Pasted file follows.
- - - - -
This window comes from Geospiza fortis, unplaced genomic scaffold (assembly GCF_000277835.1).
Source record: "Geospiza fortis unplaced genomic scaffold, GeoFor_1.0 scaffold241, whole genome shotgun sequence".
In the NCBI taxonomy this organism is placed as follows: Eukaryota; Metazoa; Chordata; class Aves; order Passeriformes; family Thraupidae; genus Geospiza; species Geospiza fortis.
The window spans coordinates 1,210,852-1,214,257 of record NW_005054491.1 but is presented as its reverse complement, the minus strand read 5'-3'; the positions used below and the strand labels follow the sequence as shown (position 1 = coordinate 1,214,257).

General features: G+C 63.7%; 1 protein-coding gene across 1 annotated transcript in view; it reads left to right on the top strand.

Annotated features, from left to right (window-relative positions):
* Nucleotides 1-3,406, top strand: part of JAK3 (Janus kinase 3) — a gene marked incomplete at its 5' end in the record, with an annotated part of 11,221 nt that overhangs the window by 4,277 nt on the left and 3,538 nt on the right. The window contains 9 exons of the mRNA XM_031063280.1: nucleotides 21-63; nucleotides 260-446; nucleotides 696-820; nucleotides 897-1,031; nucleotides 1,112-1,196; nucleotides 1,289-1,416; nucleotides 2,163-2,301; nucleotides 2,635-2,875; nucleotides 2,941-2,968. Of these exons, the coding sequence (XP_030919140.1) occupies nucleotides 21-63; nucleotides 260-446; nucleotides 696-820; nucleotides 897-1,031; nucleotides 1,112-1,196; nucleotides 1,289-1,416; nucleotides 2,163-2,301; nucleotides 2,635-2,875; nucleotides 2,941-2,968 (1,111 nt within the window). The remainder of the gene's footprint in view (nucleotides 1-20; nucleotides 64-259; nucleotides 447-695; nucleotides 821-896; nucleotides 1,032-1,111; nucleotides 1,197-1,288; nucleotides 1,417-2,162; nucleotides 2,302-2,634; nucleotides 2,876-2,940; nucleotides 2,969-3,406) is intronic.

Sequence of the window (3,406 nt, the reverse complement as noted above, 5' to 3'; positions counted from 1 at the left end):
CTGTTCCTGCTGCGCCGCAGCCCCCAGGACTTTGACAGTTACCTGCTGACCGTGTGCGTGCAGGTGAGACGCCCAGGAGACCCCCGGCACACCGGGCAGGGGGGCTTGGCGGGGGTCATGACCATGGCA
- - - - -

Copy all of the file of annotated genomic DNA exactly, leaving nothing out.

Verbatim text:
This window comes from Geospiza fortis, unplaced genomic scaffold (assembly GCF_000277835.1).
Source record: "Geospiza fortis unplaced genomic scaffold, GeoFor_1.0 scaffold241, whole genome shotgun sequence".
In the NCBI taxonomy this organism is placed as follows: Eukaryota; Metazoa; Chordata; class Aves; order Passeriformes; family Thraupidae; genus Geospiza; species Geospiza fortis.
The window spans coordinates 1,210,852-1,214,257 of record NW_005054491.1 but is presented as its reverse complement, the minus strand read 5'-3'; the positions used below and the strand labels follow the sequence as shown (position 1 = coordinate 1,214,257).

General features: G+C 63.7%; 1 protein-coding gene across 1 annotated transcript in view; it reads left to right on the top strand.

Annotated features, from left to right (window-relative positions):
* Nucleotides 1-3,406, top strand: part of JAK3 (Janus kinase 3) — a gene marked incomplete at its 5' end in the record, with an annotated part of 11,221 nt that overhangs the window by 4,277 nt on the left and 3,538 nt on the right. The window contains 9 exons of the mRNA XM_031063280.1: nucleotides 21-63; nucleotides 260-446; nucleotides 696-820; nucleotides 897-1,031; nucleotides 1,112-1,196; nucleotides 1,289-1,416; nucleotides 2,163-2,301; nucleotides 2,635-2,875; nucleotides 2,941-2,968. Of these exons, the coding sequence (XP_030919140.1) occupies nucleotides 21-63; nucleotides 260-446; nucleotides 696-820; nucleotides 897-1,031; nucleotides 1,112-1,196; nucleotides 1,289-1,416; nucleotides 2,163-2,301; nucleotides 2,635-2,875; nucleotides 2,941-2,968 (1,111 nt within the window). The remainder of the gene's footprint in view (nucleotides 1-20; nucleotides 64-259; nucleotides 447-695; nucleotides 821-896; nucleotides 1,032-1,111; nucleotides 1,197-1,288; nucleotides 1,417-2,162; nucleotides 2,302-2,634; nucleotides 2,876-2,940; nucleotides 2,969-3,406) is intronic.

Sequence of the window (3,406 nt, the reverse complement as noted above, 5' to 3'; positions counted from 1 at the left end):
CTGTTCCTGCTGCGCCGCAGCCCCCAGGACTTTGACAGTTACCTGCTGACCGTGTGCGTGCAGGTGAGACGCCCAGGAGACCCCCGGCACACCGGGCAGGGGGGCTTGGCGGGGGTCATGACCATGGCA